The camouflage pattern that is so ubiquitous in Western clothing styles was developed to hide machinery during World War I; it only became a pattern for clothing for troops in World War II. “Camo” is key for war because it helps items blend into the background and it disrupts the shape of forms. Largely because of Army Surplus Stores, camo became a pattern used in street fashion in the 1960s, 1970s, and 1980s. The meaning of camo in this period varied from antiwar protest to a reconnection with n

Men in Skirts

Fruzsina Bekefi

Source: Fashion Photography Archive 2015

Article

The male skirt has evolved throughout fashion history. From a traditional form of dress worn in Ancient Greece and Rome, non-bifurcated garments worn by men came to be perceived as a challenge to conventional gender norms in the West. Designers such as Jean Paul Gaultier and Vivienne Westwood have used male skirts to interpret masculinity through their designs in the latter half of the twentieth century. In the early twenty-first century, male skirts are gaining traction again.

Victor Victoria

Katy Conover

Source: Fashion Photography Archive 2015

Designer Biography

Dirk Bikkembergs

Elizabeth Kutesko

Source: Fashion Photography Archive 2015

Designer Biography

Aesthetics of The Jazz Dandy

Alphonso D. McClendon

Source: Fashion and Jazz. Dress, identity and subcultural improvisation 2015

Book chapter

Adding to his narrative, Michel Fontanes, a former executive, author and jazz musician, articulated the French impression of African American male instrumentalists that expatriated to the country. “They were considered in France as Gods. All black musicians not the white musicians.” Regarding his trip to Paris in 1949, Miles Davis offered consensus. “It was the freedom of being in France and being treated like a human being, like someone important. Even the band and the music we played sounded be

Reel to Real Life: Re-Fashioning India from Bollywood to Street

Arti Sandhu

Source: Indian Fashion. Tradition, Innovation, Style 2015

Book chapter

Cinema in India is an extremely influential cultural medium. India has the world’s largest film industry with over 1,000 films produced every year in more than 20 languagesIbid. and over 14 million Indians go to the movies on a daily basis.In 2008 the industry was valued at approximately US$2.2 billion, and expected to grow by 9 percent p.a. till 2015 (Deloitte 2011 report: “Media & Entertainment in India Digital Road Ahead.” www.deloitte.com/in [accessed June 4, 2013]) Many more watch them at ho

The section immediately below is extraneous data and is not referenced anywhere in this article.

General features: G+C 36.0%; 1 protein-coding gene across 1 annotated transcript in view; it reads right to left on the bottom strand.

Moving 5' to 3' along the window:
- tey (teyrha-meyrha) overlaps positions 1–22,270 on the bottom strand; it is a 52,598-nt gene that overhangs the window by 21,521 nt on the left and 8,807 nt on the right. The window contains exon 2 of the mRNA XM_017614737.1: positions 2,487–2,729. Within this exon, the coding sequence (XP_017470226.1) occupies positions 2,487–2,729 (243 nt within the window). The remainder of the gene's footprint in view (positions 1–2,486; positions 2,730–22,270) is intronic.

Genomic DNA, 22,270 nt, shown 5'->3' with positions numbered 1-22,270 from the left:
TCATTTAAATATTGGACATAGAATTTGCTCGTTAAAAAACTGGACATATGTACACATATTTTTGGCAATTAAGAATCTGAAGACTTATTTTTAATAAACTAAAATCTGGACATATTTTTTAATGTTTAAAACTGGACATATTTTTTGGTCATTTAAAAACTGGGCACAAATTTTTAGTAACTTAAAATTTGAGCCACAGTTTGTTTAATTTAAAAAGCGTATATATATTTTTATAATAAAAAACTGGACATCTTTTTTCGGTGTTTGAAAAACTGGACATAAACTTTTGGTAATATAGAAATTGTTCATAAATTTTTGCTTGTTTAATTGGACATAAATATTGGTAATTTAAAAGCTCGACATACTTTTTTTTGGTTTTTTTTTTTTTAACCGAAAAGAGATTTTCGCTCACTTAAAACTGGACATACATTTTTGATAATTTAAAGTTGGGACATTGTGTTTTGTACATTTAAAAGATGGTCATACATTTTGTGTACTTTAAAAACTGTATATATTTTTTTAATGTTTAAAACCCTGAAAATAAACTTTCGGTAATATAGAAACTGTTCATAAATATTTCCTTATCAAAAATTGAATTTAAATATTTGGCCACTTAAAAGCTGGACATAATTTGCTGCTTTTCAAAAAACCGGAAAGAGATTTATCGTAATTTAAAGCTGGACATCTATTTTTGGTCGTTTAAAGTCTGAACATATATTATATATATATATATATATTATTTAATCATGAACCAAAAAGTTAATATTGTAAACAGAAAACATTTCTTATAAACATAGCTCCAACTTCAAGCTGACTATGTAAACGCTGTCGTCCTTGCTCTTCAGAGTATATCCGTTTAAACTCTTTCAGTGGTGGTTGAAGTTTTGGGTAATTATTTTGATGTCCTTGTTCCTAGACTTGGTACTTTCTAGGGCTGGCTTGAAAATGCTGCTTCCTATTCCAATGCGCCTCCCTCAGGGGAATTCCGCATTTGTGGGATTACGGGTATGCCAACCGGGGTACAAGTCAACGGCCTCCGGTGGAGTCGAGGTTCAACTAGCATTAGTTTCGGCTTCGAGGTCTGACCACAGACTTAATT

Coco Chanel

Aimee Scott

Source: Fashion Photography Archive 2015

Designer Biography

Teen Fashion: Youth and Identity in Popular Teen Dramas

Helen Warner

Source: Fashion on Television. Identity and Celebrity Culture 2014

Book chapter

Both Gossip Girl and The O.C. share similar thematic and narrative terrain. Each explores topics typically covered in teen dramas (friendship, alienation, family, sex and sexuality, drug and alcohol use, etc.) and is preoccupied with the anxieties regarding one’s position within social hierarchies. These anxieties are magnified insofar as they are shored up by an exploration of class relations; both shows are ‘fish-out-of-water’ narratives. The O.C. charts main character Ryan Attwood’s (Benjamin

Consuming Masculinity: Gender, Fashion and TV Celebrity

Helen Warner

Source: Fashion on Television. Identity and Celebrity Culture 2014

Book chapter

The 1980s is often cited as an important period during which developments within consumer culture and the fashion industry resulted in increasing media and cultural attention to the male body (Connell 1987; Edwards 1997; Mort 1996; Nixon 1996). Often termed the ‘new man’, a particular incarnation of masculinity emerged which challenged the assumed truth that fashion was an exclusively feminine practice. Writing in the late 1990s, Tim Edwards (1997: 39) suggests that the ‘new man arose as a primar

Advertising Men’s Underwear

Shaun Cole

Source: Fashion Media. Past and Present 2013

Book chapter

Pity the poor underwear manufacturer. His product is usually small. The variety of shapes in which his ware is sold is extremely limited, and respectable society is at best reluctant to see the product too explicitly shown … About the best the maker can hope for is to seek a way for the person modeling his latest creation to do it in some eye-catching manner—without exceeding the limits of current convention.

Drag: Of Kings and Queens

Adam Geczy and Vicki Karaminas

Source: Queer Style 2013

Book chapter

The stylistic ideal of the drag queen, is screaming vulgarity, the overstated look of the balloon-breasted tramp in the leopard-skin micro-mini skirt who strives to be loud, tawdry and cheap… unlike the lone fetishist who in an effort to ‘pass’, squeezes into corsets and tapes his breasts together to create the illusion of cleavage.Harris, The Rise and Fall of Gay Culture, 204.

Narratives are a way for human beings of the past and present to understand their experiences and guide their actions.Somers, “The Narrative Constitution of Identity,” 613–14. An important metanarrative of Victorian society was the advent of democracy and constitutional government. Every British school child of the nineteenth century knew the progressive narrative of the rise of parliamentary democracy beginning with the Magna Carta, passing through the “Glorious Revolution,” and ending with the

The Limits of Jeans in Kannur, Kerala

Daniel Miller

Source: Global Denim 2011

Book chapter

Within the context of a study of global denim, South Asia is significant in representing perhaps the only remaining major region of the world where the wearing of jeans remains relatively uncommon. No one place can stand for South Asia, but an advantage of Kannur, a town in northern Kerala, is that at least for that state, it represents in the minds of its inhabitants, a clear position midway between the cosmopolitanism of the metropolis and the conservatism of the countryside. As such, many peop

White Suited Men: Style, Masculinity and the Boyband

Janice Miller

Source: Fashion and Music 2011

Book chapter

Women are traditionally seen to be subject to the power systems of men—passive, whilst men are active; private, while men are public; ‘fashionable [when] men are not’ (Craik 1994: 170). Clearly, then, both genders have been subjected to expected ways of being and modes of behaviour which are undoubtedly different, but equally limiting. The expectations of appropriate gender behaviour may change over time. Yet when such change happens, what is never eradicated is a sense of a clearly demarcated, i